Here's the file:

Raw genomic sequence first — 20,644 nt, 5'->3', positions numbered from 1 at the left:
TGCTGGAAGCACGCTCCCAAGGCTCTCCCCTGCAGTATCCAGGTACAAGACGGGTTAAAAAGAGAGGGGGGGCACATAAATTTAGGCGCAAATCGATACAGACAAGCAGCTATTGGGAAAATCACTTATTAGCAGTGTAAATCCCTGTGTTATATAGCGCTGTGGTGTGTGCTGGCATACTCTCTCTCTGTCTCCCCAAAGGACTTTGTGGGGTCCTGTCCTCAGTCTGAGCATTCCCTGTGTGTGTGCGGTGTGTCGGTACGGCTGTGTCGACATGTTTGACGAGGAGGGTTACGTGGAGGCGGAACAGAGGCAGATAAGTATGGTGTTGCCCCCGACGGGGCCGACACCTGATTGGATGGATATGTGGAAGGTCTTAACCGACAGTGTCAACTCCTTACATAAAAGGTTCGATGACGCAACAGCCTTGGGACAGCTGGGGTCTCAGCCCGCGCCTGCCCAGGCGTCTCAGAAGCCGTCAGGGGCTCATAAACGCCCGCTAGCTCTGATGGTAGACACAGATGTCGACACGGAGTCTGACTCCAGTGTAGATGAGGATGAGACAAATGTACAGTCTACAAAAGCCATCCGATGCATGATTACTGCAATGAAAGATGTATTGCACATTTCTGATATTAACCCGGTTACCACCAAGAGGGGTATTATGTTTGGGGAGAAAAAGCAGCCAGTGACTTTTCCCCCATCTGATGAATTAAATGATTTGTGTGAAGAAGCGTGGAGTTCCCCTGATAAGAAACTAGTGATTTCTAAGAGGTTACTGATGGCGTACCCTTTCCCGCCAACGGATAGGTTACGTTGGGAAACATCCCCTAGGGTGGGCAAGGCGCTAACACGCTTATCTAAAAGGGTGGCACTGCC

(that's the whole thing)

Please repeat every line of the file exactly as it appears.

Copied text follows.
Raw genomic sequence first — 20,644 nt, 5'->3', positions numbered from 1 at the left:
TGCTGGAAGCACGCTCCCAAGGCTCTCCCCTGCAGTATCCAGGTACAAGACGGGTTAAAAAGAGAGGGGGGGCACATAAATTTAGGCGCAAATCGATACAGACAAGCAGCTATTGGGAAAATCACTTATTAGCAGTGTAAATCCCTGTGTTATATAGCGCTGTGGTGTGTGCTGGCATACTCTCTCTCTGTCTCCCCAAAGGACTTTGTGGGGTCCTGTCCTCAGTCTGAGCATTCCCTGTGTGTGTGCGGTGTGTCGGTACGGCTGTGTCGACATGTTTGACGAGGAGGGTTACGTGGAGGCGGAACAGAGGCAGATAAGTATGGTGTTGCCCCCGACGGGGCCGACACCTGATTGGATGGATATGTGGAAGGTCTTAACCGACAGTGTCAACTCCTTACATAAAAGGTTCGATGACGCAACAGCCTTGGGACAGCTGGGGTCTCAGCCCGCGCCTGCCCAGGCGTCTCAGAAGCCGTCAGGGGCTCATAAACGCCCGCTAGCTCTGATGGTAGACACAGATGTCGACACGGAGTCTGACTCCAGTGTAGATGAGGATGAGACAAATGTACAGTCTACAAAAGCCATCCGATGCATGATTACTGCAATGAAAGATGTATTGCACATTTCTGATATTAACCCGGTTACCACCAAGAGGGGTATTATGTTTGGGGAGAAAAAGCAGCCAGTGACTTTTCCCCCATCTGATGAATTAAATGATTTGTGTGAAGAAGCGTGGAGTTCCCCTGATAAGAAACTAGTGATTTCTAAGAGGTTACTGATGGCGTACCCTTTCCCGCCAACGGATAGGTTACGTTGGGAAACATCCCCTAGGGTGGGCAAGGCGCTAACACGCTTATCTAAAAGGGTGGCACTGCC